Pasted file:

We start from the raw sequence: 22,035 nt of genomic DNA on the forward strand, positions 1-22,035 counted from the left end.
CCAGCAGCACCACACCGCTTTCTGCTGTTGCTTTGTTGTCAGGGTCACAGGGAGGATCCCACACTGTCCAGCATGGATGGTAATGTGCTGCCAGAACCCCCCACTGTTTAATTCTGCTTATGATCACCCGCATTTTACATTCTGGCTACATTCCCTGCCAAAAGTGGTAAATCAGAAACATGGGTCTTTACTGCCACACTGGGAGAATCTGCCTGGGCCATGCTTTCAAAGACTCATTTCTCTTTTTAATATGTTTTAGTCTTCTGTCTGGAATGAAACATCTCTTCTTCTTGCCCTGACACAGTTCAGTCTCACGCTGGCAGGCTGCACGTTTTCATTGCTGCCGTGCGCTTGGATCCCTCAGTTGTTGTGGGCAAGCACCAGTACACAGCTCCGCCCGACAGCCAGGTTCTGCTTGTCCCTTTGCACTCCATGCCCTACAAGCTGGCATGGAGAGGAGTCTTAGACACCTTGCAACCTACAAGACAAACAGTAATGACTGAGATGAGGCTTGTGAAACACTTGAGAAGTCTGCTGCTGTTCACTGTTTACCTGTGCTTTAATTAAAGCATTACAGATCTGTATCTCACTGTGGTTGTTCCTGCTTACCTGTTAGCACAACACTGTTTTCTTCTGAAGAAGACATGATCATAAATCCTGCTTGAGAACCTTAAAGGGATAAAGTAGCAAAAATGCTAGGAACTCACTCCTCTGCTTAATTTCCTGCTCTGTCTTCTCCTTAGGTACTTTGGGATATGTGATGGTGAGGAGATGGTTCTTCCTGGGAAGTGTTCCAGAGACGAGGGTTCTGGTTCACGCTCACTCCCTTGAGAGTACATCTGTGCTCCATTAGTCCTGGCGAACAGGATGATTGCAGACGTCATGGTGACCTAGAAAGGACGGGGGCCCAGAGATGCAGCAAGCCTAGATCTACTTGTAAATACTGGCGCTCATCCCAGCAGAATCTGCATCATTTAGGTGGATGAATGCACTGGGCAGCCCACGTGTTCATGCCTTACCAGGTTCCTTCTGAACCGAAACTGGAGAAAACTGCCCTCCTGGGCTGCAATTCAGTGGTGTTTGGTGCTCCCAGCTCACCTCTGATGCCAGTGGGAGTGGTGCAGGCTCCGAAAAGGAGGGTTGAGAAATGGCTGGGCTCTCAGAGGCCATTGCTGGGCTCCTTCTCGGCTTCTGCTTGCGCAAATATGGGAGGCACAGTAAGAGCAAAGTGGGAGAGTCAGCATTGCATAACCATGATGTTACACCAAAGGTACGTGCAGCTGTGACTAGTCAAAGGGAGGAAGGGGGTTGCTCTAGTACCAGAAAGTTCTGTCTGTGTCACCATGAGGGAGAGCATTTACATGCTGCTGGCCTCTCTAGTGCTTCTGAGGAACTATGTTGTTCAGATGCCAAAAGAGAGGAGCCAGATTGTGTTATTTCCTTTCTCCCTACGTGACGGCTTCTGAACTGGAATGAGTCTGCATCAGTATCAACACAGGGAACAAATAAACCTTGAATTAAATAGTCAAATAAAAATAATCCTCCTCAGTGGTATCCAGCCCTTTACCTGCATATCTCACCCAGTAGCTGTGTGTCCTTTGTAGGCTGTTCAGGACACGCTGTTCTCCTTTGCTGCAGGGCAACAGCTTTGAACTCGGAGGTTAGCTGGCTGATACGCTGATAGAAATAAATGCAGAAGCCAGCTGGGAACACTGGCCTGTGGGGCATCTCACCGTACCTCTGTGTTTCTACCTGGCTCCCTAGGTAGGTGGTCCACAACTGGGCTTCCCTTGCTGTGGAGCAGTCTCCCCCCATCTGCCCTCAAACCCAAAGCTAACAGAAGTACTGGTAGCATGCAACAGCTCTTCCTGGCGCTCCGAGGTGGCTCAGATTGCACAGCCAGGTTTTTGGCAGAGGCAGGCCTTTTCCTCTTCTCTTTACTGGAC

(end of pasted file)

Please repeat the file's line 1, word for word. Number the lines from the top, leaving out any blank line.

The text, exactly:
We start from the raw sequence: 22,035 nt of genomic DNA on the forward strand, positions 1-22,035 counted from the left end.